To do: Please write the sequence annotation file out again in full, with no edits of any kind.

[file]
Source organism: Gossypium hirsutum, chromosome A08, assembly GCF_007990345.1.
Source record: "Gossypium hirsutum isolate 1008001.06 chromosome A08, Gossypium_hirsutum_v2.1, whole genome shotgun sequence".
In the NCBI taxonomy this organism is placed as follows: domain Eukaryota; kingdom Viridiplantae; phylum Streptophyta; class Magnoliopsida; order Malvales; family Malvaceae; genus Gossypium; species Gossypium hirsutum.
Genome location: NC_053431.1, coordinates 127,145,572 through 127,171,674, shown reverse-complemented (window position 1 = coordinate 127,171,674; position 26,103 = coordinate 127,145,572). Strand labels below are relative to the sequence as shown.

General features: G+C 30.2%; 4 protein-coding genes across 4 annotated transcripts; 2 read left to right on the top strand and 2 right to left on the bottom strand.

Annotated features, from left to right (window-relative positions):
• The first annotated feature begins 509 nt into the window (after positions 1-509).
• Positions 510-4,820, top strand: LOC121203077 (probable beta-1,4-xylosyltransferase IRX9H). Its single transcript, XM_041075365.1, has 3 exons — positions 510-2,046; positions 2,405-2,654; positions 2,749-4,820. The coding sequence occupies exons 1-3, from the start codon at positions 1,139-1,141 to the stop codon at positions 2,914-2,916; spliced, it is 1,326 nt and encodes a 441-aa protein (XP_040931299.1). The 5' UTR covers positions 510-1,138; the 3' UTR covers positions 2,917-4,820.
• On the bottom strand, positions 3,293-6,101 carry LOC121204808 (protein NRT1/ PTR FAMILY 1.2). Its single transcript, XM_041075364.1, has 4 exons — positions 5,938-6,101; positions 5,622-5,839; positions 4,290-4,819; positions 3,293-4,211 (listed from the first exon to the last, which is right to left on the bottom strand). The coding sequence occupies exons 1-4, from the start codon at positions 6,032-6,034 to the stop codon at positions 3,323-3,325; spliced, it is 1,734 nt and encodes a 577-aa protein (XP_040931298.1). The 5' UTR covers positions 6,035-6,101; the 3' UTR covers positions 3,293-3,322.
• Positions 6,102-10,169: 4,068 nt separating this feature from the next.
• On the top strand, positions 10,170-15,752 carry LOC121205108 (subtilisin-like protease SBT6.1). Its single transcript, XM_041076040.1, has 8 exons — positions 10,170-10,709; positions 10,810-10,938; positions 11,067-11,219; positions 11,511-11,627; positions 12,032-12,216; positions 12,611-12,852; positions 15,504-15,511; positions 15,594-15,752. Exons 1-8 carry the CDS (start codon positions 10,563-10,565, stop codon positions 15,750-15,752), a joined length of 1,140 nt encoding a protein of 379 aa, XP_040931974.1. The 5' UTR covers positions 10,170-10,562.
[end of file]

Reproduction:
Source organism: Gossypium hirsutum, chromosome A08, assembly GCF_007990345.1.
Source record: "Gossypium hirsutum isolate 1008001.06 chromosome A08, Gossypium_hirsutum_v2.1, whole genome shotgun sequence".
In the NCBI taxonomy this organism is placed as follows: domain Eukaryota; kingdom Viridiplantae; phylum Streptophyta; class Magnoliopsida; order Malvales; family Malvaceae; genus Gossypium; species Gossypium hirsutum.
Genome location: NC_053431.1, coordinates 127,145,572 through 127,171,674, shown reverse-complemented (window position 1 = coordinate 127,171,674; position 26,103 = coordinate 127,145,572). Strand labels below are relative to the sequence as shown.

General features: G+C 30.2%; 4 protein-coding genes across 4 annotated transcripts; 2 read left to right on the top strand and 2 right to left on the bottom strand.

Annotated features, from left to right (window-relative positions):
• The first annotated feature begins 509 nt into the window (after positions 1-509).
• Positions 510-4,820, top strand: LOC121203077 (probable beta-1,4-xylosyltransferase IRX9H). Its single transcript, XM_041075365.1, has 3 exons — positions 510-2,046; positions 2,405-2,654; positions 2,749-4,820. The coding sequence occupies exons 1-3, from the start codon at positions 1,139-1,141 to the stop codon at positions 2,914-2,916; spliced, it is 1,326 nt and encodes a 441-aa protein (XP_040931299.1). The 5' UTR covers positions 510-1,138; the 3' UTR covers positions 2,917-4,820.
• On the bottom strand, positions 3,293-6,101 carry LOC121204808 (protein NRT1/ PTR FAMILY 1.2). Its single transcript, XM_041075364.1, has 4 exons — positions 5,938-6,101; positions 5,622-5,839; positions 4,290-4,819; positions 3,293-4,211 (listed from the first exon to the last, which is right to left on the bottom strand). The coding sequence occupies exons 1-4, from the start codon at positions 6,032-6,034 to the stop codon at positions 3,323-3,325; spliced, it is 1,734 nt and encodes a 577-aa protein (XP_040931298.1). The 5' UTR covers positions 6,035-6,101; the 3' UTR covers positions 3,293-3,322.
• Positions 6,102-10,169: 4,068 nt separating this feature from the next.
• On the top strand, positions 10,170-15,752 carry LOC121205108 (subtilisin-like protease SBT6.1). Its single transcript, XM_041076040.1, has 8 exons — positions 10,170-10,709; positions 10,810-10,938; positions 11,067-11,219; positions 11,511-11,627; positions 12,032-12,216; positions 12,611-12,852; positions 15,504-15,511; positions 15,594-15,752. Exons 1-8 carry the CDS (start codon positions 10,563-10,565, stop codon positions 15,750-15,752), a joined length of 1,140 nt encoding a protein of 379 aa, XP_040931974.1. The 5' UTR covers positions 10,170-10,562.